“Painters get up and paint. Writers get up and write. I like to get up and act. It’s not a big deal. It makes me happy.”
— Samuel L. Jackson

Christopher Nolan, 30

The director known for masterpieces like The Dark Knight, Inception and Dunkirk had at first little to no success in his career. He says he never had any support from the British film industry. However, he released his first feature film, Following, in 1998. He wrote, directed, photographed and edited the film, which depicts and unemployed young writer living in London. The film was made on a budget of £3,000 and won several awards.

Thanks to the Following’s success he was able to make Memento, which became his breakthrough film in 2000, when he was 30 years old. The film is based on a short story written by his brother; Christopher turned the story into a screenplay that told the story in reverse.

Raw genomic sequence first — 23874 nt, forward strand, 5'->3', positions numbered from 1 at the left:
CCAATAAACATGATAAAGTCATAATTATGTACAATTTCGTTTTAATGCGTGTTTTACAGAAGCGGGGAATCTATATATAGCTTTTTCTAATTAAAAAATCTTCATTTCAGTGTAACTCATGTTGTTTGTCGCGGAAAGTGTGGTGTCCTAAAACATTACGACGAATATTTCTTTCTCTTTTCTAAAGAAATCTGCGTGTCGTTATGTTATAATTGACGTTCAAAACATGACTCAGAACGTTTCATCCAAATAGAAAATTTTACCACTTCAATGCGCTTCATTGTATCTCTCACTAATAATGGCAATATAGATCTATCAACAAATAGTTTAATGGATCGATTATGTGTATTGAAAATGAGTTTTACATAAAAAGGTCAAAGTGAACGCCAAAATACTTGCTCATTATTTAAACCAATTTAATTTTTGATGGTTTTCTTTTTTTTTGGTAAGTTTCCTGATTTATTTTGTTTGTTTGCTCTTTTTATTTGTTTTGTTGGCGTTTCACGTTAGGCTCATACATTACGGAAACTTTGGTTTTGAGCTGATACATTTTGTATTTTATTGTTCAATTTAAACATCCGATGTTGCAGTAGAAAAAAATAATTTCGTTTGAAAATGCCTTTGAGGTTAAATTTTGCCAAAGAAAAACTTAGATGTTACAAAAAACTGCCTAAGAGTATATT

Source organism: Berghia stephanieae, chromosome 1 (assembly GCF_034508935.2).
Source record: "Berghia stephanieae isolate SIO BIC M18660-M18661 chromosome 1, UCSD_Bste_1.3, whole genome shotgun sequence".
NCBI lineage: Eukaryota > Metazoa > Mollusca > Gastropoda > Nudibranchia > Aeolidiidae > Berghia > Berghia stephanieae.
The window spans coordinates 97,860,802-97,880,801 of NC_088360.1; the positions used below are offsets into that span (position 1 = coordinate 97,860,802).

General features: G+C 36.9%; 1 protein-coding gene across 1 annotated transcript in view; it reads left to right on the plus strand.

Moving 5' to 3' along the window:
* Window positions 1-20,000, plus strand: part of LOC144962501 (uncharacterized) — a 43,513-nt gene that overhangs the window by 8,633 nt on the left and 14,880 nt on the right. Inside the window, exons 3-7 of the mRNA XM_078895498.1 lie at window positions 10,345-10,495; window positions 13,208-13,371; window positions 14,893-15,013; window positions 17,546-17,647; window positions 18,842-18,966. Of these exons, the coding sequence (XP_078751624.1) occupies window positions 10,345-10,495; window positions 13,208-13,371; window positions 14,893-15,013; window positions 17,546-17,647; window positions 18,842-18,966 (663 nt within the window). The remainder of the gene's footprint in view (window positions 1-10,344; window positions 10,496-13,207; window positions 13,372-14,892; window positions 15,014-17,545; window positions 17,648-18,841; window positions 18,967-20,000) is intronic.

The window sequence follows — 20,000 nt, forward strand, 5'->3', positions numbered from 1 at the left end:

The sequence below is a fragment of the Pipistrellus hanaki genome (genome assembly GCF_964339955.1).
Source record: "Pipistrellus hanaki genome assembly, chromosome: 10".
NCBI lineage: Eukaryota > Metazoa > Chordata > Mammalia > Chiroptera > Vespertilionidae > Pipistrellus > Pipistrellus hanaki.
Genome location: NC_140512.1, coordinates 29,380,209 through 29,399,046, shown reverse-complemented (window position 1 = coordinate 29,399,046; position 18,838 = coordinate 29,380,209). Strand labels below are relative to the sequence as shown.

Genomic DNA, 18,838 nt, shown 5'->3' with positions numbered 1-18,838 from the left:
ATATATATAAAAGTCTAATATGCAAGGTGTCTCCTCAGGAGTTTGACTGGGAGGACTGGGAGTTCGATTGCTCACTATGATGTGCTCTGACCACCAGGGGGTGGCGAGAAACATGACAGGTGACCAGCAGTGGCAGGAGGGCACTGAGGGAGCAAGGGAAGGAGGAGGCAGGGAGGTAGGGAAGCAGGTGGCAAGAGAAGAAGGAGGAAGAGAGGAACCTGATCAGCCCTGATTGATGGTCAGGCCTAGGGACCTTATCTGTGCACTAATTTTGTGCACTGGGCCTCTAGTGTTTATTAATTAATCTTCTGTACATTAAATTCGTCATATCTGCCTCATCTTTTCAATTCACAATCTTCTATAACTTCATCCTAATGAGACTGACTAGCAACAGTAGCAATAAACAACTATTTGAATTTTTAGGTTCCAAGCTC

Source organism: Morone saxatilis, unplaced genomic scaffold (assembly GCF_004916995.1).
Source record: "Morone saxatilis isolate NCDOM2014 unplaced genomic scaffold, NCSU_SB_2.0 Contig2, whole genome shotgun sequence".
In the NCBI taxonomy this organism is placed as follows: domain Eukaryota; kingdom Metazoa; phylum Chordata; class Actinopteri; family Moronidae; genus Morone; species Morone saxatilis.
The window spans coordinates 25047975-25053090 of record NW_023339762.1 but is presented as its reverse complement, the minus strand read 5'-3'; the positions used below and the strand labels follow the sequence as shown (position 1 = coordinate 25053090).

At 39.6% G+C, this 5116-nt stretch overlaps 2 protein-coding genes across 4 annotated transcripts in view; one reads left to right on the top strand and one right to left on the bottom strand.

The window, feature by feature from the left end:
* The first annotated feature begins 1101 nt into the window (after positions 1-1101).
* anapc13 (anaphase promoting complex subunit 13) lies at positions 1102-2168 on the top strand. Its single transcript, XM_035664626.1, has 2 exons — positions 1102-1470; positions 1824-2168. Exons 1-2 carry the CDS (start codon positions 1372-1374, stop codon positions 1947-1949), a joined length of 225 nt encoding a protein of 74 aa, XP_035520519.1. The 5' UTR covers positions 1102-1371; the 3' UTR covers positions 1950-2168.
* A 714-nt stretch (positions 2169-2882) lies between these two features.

“I’ve always believed that if you want to really try and make a great film, not a good film, but a great film, you have to take a lot of risks.”
— Christopher Nolan

Christoph Waltz, 53

Waltz was consistently booking roles in German and British TV shows and films since 1980. He didn’t get into the spotlight until he was 53, for playing the infamous Colonel Hans Landa in Tarantino’s Inglorious Basterds.

Tarantino discovered him by sheer luck, when he walked in on the last day of the Inglorious Basterds auditions. Waltz blew them away with exactly the linguistic skills they needed for the role of a “Jew hunter”.

“I only do what I like to do.”
Christoph Waltz

Bill Burr, 36

Burr’s comedy career began when he was 24. He started doing stand-up but wasn’t very good at it, in fact, he was terrible at it. It took him years to get the right feeling for stand-up comedy. During that time he had to support himself with a series of “normal” jobs, for example landscaping, but he also sold hot dogs in the city. He prides himself in doing the job right even when it sucked to do.